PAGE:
Poker Tournament Strategies
Author Sylvester Suzuki
Synopsis of Poker Tournament Strategies
Poker Tournament Strategies by Sylvester Suzuki. Poker tournaments are very different from conventional poker games, and there are very few players who excel at both. But it can be done! There are many reasons for these differences. The most important ones are: The chips change value due to the fact that most tournaments are "percentage payback." Rebuys are available early on. And, many players over adjust their playing strategy because they are aware that after the rebuy period you cannot purchase more chips if you lose a couple of hands. Consequently, there are many strategy changes that you should be making when compared to conventional poker where you are always trying to win the most on any hand that you play.
Sometimes you should be trying to accumulate chips, sometimes you should be on the attack, and sometimes you should just survive. In fact, a tournament expert will occasionally make plays which would be very wrong in a "side game." Author Sylvester Suzuki has played in many poker tournaments. Even though the name is a pseudonym, he is a real person who understands the underlying theory that governs tournament play. This text should prove helpful to virtually everyone interested in this form of poker.
Excerpt from the Book Poker Tournament Strategies: The Third Twenty Minutes
Note: The following is from the section on "Progressive Stack Rebuy Tournaments." These are tournaments in which the size of the rebuy stack is increased the further into the rebuy period that your are, but the price of the rebuy stack is not increased. Many small tournaments today are played with this format.
Since the rebuy stack has been stabilized--typically at $400 in tournament chips--in tournaments where there are betting limits, there is little need to consider special tournament strategy as opposed to poker strategy. (One exception is discussed below.) In other words, play each hand according to the value of that hand. There are good reasons for this recommendation.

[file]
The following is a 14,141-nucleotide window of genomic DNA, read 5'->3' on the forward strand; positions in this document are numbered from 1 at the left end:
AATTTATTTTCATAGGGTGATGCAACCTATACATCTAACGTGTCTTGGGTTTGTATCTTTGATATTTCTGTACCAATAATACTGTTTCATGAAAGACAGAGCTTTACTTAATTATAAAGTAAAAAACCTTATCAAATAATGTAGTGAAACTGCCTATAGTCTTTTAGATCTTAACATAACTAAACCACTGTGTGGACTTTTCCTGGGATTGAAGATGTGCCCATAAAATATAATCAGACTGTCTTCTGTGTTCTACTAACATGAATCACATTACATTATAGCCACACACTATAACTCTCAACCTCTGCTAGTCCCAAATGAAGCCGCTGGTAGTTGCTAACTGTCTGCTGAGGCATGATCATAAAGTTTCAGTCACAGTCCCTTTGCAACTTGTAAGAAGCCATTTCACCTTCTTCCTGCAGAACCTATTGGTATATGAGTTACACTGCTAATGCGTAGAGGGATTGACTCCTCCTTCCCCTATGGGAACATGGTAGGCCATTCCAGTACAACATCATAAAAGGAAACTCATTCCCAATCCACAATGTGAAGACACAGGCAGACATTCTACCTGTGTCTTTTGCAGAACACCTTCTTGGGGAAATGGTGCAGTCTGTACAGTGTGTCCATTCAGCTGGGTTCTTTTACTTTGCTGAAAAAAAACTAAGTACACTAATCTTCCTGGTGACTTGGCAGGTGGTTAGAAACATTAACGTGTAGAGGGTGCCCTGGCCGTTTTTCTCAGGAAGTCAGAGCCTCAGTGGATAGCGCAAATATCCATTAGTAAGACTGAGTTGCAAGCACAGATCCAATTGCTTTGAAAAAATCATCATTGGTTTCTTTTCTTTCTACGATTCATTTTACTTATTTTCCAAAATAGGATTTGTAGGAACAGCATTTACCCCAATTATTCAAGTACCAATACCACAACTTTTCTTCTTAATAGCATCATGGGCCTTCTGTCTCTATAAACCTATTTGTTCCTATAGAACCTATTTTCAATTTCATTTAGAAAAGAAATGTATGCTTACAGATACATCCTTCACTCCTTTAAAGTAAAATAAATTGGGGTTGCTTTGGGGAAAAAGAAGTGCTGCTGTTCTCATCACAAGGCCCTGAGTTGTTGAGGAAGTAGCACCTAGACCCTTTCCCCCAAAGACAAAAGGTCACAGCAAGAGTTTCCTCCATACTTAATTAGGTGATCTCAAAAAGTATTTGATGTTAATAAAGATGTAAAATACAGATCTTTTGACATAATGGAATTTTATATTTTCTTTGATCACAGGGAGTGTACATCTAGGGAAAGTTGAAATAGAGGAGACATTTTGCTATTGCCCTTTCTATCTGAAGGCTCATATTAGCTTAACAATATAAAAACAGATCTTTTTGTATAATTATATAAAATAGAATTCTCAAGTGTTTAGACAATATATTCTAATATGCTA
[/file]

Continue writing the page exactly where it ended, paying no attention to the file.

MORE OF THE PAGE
If you are eligible to make a rebuy at this point, ignoring for the moment such factors as the position of the dealer button, the strength of the players at your table, and so forth, it is always correct strategy to do so. By making a rebuy in the third thirty minutes you will be causing the average value of each chip in the tournament to decline. This means that when you make a rebuy, the value of every other player's stack will decline. Who will benefit from this? Obviously, it will be you, the one who has made the rebuy. For this reason, it is recommended that if you find yourself eligible to make a rebuy during this period of time, do so immediately. For example, if you have $395 in tournament chips, purchase some more of them. Otherwise, you may lose your eligibility to make a rebuy by winning the next hand.
This brings us to a related point. If you play one of these tournaments and don't intend to rebuy at all you will be putting yourself at a disadvantage to those players who rebuy correctly. In fact, proper rebuy strategy is almost as important as how you play your hands.
The flip side to this is that if it is advantageous for you to rebuy, it is also detrimental for you when other players rebuy. There is therefore less incentive for you to put other players all-in unless you feel there is a good chance that the player in question will "go home." (This would be the one exception to not considering any special tournament strategy at this stage in the tournament.)